Nationwide, more than 10 million people experience domestic violence each year. In Florida alone, over 105,600 crimes are reported annually, resulting in over 63,000 arrests. Victims spend a collective 600,000+ nights in emergency shelters, and hotlines receive nearly 123,000 calls from those seeking emergency help, information, and assistance with safety planning.
Even more startling, though, is the realization that many of these domestic violence and assault and battery cases are never reported. People suffer, every day, at the hands of those who are supposed to love, care for, and protect them. They are ashamed, afraid, prevented from seeking help by their abusers, or unable to leave for financial reasons. Sadly, we can be sure that the problem of domestic violence is even more widespread than these statistics show.
We understand that those who suffer – and survive – domestic abuse are much more than statistics. They are much more than numbers. They deserve to live without fear, and they deserve compensation for their injuries and their emotional distress. Civil damages can alleviate the crushing financial burden that many survivors face and help them start on a new, safe path.
What Is Domestic Violence?
Under the law, domestic abuse is a pattern of behavior in which one partner uses physical violence, threats, coercion, intimation, and/or economic, sexual, and emotional abuse against the other. This may take the form of:
- Physical violence (e.g. hitting, punching, kicking)
- Threats of physical violence
- Isolating the victim from their family, friends, and support network
- Threatening to take away the victim’s child(ren)
- Destroying property
- Sending harassing communications (e.g. phone calls, emails, texts)
- Denying access to financial resources (e.g. taking away bank/credit cards)
- Unwanted/non-consensual touching
These are inexcusable offenses, and they can take away the victim’s ability to function optimally at work, in other relationships, and in terms of health and wellness. Fortunately, in Florida, as in many other states, you can take legal action against your abuser.
In years past, it was not possible to sue your spouse. This has changed – as it should. While some states (e.g. Arizona, Hawaii, Texas) prohibit you from using your spouse, even these jurisdictions have exceptions for “intentional torts.” That is, if there are acts of purposeful and specific wrongdoing, you may take action.
If you are not married, you still have the option to pursue a civil case against your abuser. Marital status does not matter. What matters is the offenses that have been committed against you and the physical, psychological, and emotional injuries you have sustained.
Should You Sue for Civil Damages?
Many domestic violence survivors are hesitant to sue their abusers. This is understandable. But, in many cases, there are significant financial issues to consider. Your abuser, for example, may be the primary “breadwinner.” How will you be able to afford housing, transportation, and care for your children? A settlement can help you get the footing you need to start over.
Beyond this, you may also gain a sense of release, control, and even closure. If you incurred hospital bills, you can receive compensation. If you had to miss work, you can make up for lost wages. If you suffered pain and suffering – which you surely have – then you can be compensated. You may also be able to recoup punitive damages. You are entitled to this. No one should be subject to violence in their domestic relationships.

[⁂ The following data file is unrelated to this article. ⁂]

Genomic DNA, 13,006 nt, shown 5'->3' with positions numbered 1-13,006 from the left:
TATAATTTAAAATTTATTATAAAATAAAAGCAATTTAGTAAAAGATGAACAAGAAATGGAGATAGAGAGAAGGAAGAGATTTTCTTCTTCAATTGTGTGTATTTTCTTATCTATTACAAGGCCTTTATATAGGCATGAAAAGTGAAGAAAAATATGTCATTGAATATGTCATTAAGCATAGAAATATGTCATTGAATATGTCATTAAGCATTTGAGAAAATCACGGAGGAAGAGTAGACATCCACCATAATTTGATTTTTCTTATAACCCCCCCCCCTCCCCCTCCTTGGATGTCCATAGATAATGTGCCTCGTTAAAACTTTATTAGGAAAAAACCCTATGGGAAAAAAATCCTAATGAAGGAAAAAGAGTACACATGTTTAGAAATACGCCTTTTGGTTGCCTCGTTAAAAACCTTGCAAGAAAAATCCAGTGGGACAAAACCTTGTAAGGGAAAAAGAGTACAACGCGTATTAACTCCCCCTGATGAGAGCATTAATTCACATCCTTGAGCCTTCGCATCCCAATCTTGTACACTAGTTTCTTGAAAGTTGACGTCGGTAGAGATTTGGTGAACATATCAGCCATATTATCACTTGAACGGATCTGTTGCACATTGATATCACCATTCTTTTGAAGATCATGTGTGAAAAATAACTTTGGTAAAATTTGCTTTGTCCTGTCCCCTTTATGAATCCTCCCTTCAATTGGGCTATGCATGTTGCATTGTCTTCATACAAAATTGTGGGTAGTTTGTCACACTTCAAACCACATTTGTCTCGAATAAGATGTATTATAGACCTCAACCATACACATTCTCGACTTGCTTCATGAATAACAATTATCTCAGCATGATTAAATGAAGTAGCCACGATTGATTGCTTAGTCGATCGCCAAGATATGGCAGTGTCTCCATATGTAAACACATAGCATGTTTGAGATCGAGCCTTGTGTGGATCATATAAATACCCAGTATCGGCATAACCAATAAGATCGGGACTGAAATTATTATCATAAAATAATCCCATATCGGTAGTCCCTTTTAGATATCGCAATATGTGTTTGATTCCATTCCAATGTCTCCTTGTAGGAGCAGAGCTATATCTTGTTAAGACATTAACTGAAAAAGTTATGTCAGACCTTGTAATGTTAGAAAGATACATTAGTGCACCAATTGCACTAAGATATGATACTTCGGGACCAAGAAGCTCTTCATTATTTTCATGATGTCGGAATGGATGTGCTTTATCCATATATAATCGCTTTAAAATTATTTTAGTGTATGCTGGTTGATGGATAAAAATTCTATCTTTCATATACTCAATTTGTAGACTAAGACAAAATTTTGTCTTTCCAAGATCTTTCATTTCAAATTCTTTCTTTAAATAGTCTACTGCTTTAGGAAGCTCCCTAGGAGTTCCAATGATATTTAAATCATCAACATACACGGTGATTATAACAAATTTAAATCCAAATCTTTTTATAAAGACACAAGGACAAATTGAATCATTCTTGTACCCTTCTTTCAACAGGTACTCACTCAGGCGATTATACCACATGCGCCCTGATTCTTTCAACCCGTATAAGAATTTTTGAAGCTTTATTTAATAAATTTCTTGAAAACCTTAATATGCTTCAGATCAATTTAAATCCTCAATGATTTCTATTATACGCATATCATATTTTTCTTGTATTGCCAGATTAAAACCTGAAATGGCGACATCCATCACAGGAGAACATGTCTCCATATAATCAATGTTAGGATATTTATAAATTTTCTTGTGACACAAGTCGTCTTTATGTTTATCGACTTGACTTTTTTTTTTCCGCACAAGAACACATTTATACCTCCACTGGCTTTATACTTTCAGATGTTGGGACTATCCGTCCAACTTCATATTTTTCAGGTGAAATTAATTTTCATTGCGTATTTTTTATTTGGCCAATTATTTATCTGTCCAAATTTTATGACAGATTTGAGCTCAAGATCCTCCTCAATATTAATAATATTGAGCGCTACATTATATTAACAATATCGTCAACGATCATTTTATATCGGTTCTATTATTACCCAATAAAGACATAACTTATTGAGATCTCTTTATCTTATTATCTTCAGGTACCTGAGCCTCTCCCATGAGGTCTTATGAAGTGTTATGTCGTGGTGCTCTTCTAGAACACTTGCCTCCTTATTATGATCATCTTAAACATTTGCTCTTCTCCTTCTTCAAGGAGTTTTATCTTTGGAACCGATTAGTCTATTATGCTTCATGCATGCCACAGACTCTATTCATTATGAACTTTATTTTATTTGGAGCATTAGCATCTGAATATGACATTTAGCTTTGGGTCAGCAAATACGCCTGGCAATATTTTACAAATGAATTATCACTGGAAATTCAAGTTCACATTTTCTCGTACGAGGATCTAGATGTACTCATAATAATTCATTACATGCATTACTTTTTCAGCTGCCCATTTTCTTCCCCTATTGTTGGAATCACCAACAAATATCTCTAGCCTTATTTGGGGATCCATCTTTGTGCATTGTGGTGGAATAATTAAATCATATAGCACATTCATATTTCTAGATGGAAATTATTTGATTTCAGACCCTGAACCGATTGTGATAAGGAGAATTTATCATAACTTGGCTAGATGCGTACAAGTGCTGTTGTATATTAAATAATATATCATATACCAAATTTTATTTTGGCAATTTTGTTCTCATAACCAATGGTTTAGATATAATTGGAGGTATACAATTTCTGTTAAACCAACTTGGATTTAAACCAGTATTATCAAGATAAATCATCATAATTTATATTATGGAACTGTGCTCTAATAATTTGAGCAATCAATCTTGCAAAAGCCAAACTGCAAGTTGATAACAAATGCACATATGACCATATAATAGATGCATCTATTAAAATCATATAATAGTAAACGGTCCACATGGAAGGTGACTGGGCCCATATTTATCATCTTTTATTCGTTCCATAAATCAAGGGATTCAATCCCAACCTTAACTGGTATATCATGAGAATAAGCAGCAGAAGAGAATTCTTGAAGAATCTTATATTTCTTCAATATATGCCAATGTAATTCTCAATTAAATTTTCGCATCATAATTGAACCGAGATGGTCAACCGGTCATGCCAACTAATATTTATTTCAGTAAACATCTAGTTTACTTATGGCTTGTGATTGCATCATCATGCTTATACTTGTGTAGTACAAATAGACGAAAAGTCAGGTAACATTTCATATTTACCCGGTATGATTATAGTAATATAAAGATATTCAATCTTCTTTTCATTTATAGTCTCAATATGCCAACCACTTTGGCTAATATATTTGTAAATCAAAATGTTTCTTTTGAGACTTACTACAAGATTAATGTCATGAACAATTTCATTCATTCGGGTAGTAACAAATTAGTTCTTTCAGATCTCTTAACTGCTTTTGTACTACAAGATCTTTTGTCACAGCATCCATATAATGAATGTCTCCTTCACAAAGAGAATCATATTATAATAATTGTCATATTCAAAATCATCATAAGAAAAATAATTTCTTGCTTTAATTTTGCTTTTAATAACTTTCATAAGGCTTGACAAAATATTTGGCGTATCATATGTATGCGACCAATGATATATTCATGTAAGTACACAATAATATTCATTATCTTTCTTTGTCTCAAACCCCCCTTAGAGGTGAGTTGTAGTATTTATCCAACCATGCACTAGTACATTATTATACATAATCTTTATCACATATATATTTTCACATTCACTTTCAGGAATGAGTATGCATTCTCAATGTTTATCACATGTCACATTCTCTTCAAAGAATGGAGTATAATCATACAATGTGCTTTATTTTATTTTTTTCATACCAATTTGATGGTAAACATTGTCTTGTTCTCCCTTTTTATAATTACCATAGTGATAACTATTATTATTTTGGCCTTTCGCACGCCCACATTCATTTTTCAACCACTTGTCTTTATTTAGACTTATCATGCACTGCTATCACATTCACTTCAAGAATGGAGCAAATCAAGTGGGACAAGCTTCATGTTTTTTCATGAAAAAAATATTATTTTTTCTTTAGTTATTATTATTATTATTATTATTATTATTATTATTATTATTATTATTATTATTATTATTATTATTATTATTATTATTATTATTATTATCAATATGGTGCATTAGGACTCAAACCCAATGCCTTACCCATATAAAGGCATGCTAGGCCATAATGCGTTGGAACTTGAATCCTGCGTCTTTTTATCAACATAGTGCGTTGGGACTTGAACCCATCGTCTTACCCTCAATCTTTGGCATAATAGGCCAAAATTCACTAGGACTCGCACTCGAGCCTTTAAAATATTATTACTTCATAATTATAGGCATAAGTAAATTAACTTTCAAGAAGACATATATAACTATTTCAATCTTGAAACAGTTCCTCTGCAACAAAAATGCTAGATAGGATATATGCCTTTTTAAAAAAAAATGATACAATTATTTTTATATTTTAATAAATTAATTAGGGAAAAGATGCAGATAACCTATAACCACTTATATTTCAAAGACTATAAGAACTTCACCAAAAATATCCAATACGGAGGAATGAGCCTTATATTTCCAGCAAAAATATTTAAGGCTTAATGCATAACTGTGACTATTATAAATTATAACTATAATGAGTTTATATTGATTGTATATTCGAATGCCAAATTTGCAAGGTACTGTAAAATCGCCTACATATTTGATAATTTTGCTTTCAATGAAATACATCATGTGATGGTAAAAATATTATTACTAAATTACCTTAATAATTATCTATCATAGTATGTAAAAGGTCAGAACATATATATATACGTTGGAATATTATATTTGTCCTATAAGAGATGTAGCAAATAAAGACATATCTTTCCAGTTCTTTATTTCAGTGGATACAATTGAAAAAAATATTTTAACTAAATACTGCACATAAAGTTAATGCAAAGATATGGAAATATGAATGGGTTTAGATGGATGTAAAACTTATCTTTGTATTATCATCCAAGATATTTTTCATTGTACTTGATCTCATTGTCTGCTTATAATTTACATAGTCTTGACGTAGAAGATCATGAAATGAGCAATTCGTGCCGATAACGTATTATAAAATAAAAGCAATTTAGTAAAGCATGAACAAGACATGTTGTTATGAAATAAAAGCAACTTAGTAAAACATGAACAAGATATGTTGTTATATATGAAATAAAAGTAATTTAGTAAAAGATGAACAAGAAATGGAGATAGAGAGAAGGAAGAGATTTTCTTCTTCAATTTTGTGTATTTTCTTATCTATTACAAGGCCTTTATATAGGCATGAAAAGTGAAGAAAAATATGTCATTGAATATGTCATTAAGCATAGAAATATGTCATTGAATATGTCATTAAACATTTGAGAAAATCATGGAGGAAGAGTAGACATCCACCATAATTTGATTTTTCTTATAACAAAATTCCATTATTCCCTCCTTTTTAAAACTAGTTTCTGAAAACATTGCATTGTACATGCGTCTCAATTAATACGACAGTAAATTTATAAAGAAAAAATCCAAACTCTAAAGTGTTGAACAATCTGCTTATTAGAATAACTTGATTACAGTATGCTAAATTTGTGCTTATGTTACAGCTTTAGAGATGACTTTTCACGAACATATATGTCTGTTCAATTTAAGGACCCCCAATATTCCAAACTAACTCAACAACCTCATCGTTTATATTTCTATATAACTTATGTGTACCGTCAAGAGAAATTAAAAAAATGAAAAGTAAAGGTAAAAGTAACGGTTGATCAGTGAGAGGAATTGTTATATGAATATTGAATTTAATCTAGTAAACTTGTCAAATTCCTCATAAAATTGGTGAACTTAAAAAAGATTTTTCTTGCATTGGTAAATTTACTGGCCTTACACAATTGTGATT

Criminal vs. Civil Charges
If you file criminal charges for domestic violence assault and battery, it does not impact your ability to also go after civil damages. The perpetrator can be tried for the same offense in different courts. The advantage of civil proceedings is that you can recoup medical expenses, property damage, lost wages, punitive damages, pain and suffering – and in the worst-case scenario – wrongful death, as we saw in the infamous Goldman v Simpson case.
But what about family court? Half of child custody cases involve domestic violence. The accused typically loses custody until they meet court-mandated conditions, and they may have to complete a treatment program before they are granted visitation.
Suing a domestic partner/spouse for abuse is often an empowering move for survivors and can help them move on. For example, in typical divorce cases, spouses must have been separated for one year. If you file a case because of domestic abuse, however, it may be sufficient grounds to make the process much shorter. You may also claim a larger share of marital property and assets.
If you are a victim of domestic violence, you have options. You can proceed with criminal charges and/or civil charges. The benefit of civil proceedings is that you are not a passive participant. You are in control, and the case is driven by you. This can be a powerful realization: you can seek justice and compensation for your suffering.
Generally, you will have a stronger case if there are multiple incidents of violence and the threat of imminent violence. It also strengthens your position if some of these incidents are recent. We will help you gather the necessary documentation and evidence in order to build a compelling case.
If you feel your specific circumstances may not meet the criteria for a lawsuit, do not give up. Schedule a consultation with an experienced domestic violence lawyer; they can help clarify the situation and determine the best next steps.
No one should feel unsafe in their own home or fearful of their domestic partner. If you are a survivor, do not hesitate to contact the legal team at LaBovick Law Group. With a compassionate and experienced advocate on your side, you can regain control of your life and move on with greater confidence. We are here to fight for your rights.